The truth about being a community organiser
Marie Osborne, Guardian Professional
We’ve heard a lot in recent weeks about the "big society" from politicians and commentators, but what is it really like to be a "community organiser" in an ordinary place in middle England? And what sort of support should Locality – just awarded the £15 million big society contract- be giving to the army of 5,000 professional community organisers?
I have been working for the past 11 years as an unpaid community organiser in Wolverton, a small town now part of Milton Keynes. I am not unique – every community has people who do a huge amount of this kind of work unsupported and unpaid. Where I do differ is that, before I had a family, I did much the same work as I do now as a paid job, so I have a pretty good idea of what I am doing. I should start by saying that the lot of a volunteer community organiser is not an easy one.
Once people know you for this, it becomes your brand. You’re viewed as a resource – a free resource, for others who, bizarrely, often think you are paid for what you do. The practicalities of everyday living become complicated. For example, going to the post office has often taken me over an hour because I’ve been answering questions from people who see me as kind of walking Citizens Advice Bureau. The school gate can be a minefield of questions and queries. Everything going on in the area feels like it leads back to you. And this is where it gets tricky, because when you start to take responsibility and lead on projects it starts to take over your life and you begin to wonder why.
There actually isn’t a natural support network to draw upon. You can end up feeling a bit used-up and isolated. Much of what you do as an organiser is emotionally draining. After a while, you can feel jaded about things that before felt tolerable: local councillors for not taking on issues which you have identified as important; local authority officers who assume you will do all the "community consultation" elements of a project; paid community development workers who seem to do a lot less than you.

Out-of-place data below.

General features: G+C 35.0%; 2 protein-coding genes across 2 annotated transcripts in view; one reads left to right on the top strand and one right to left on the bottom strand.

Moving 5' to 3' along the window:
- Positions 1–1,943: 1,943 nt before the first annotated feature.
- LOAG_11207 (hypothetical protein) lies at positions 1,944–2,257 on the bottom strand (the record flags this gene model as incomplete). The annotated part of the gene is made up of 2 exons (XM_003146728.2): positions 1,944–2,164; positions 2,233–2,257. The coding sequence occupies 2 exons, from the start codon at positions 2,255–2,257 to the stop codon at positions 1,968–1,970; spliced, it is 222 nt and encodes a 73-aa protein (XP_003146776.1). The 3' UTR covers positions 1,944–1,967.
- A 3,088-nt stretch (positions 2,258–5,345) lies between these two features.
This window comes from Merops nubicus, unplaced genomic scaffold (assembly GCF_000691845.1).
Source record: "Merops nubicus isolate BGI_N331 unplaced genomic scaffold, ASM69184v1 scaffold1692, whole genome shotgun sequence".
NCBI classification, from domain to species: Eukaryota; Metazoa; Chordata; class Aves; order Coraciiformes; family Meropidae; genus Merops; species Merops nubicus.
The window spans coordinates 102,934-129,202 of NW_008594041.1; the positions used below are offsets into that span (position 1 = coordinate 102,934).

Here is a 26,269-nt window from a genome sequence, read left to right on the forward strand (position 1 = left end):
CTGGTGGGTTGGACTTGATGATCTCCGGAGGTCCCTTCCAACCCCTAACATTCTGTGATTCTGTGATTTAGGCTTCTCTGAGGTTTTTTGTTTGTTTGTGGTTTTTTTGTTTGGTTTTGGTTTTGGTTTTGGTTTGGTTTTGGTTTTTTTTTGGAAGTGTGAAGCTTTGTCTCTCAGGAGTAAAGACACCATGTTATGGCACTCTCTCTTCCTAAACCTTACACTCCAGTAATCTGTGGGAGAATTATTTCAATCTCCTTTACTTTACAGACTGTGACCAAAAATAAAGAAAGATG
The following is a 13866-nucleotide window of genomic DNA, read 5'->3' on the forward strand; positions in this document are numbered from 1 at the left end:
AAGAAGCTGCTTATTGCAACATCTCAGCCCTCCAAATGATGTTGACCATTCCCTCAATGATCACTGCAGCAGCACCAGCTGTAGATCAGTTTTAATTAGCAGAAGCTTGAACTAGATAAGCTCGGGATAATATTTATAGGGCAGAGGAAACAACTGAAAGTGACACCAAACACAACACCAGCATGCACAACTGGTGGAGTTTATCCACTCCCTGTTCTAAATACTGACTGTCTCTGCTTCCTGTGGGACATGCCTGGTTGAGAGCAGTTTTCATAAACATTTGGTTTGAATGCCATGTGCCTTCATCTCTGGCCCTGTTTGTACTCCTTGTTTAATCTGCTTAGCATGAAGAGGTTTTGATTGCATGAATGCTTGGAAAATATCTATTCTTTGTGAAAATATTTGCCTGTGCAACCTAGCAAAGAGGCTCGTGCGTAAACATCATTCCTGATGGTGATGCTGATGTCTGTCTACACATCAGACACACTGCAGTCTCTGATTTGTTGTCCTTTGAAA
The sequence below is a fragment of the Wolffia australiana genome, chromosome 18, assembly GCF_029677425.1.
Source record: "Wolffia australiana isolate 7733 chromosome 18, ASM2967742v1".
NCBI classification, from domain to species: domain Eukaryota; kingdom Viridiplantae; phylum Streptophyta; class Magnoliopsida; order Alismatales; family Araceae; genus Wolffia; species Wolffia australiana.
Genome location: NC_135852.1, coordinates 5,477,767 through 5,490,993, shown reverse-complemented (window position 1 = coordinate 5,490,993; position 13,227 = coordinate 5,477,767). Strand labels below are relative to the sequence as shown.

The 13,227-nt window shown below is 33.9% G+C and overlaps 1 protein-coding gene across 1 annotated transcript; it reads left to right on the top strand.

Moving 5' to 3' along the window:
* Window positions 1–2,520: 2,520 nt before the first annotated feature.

It can, if you’re not careful, burn you out very quickly. So how can it be made better? And will the Coalition’s efforts to support us actually work? Under the planned model of community organising, professional community organisers will be trained with the skills they need to identify local community leaders, bring communities together, helping people in neighbourhoods take control and tackle their problems.
While I feel I will know much of what might be shared in such "training", having a support mechanism can’t help but be useful. To be invested in will be recognition of sorts. Indeed, I am privately hoping that the skills and expertise of people like me – who have been doing award-winning community work for years – will be put to use to help others learn. Who knows, I might even get paid! In my own case, I couldn’t personally wait for the Government to come along to help me. For the past year I have attended the School for Social Entrepreneurs Action Learning programme.
Through the programme I have been able to see the value in what I do, and to consider how I turn myself from simply a community organiser into a social entrepreneur. What’s the difference? In short, a social entrepreneur goes beyond merely pulling the community together to get things done.
They also do things off their own back, working alone if necessary, against the grain if that’s what’s required. They can and do work with others, but they are also creative, visionary and ambitious, even when those around them aren’t. That, in my view, is how we need to view community organisers – not just as ‘good eggs’ and ‘uniters’ within their localities, but social entrepreneurs who are invested in and have small (very small) amounts of financial resource to deploy around them in order to make thing happen.
We need to trust community organisers, give them status and micro-budgets to get things moving. A vision of community organisers based on the village fete is out-dated and irrelevant. We need proactive people who get things done – and can operate whether the community is willing and able or not. What I, and many of the social entrepreneurs I have met in the last year want, is to be believed and trusted as individuals with a passion to make change happen in their neighbourhoods.
It’s not just mass action that matters but individual action too. That is what I hope is to be the legacy of the big society.
Marie Osborne is a community organiser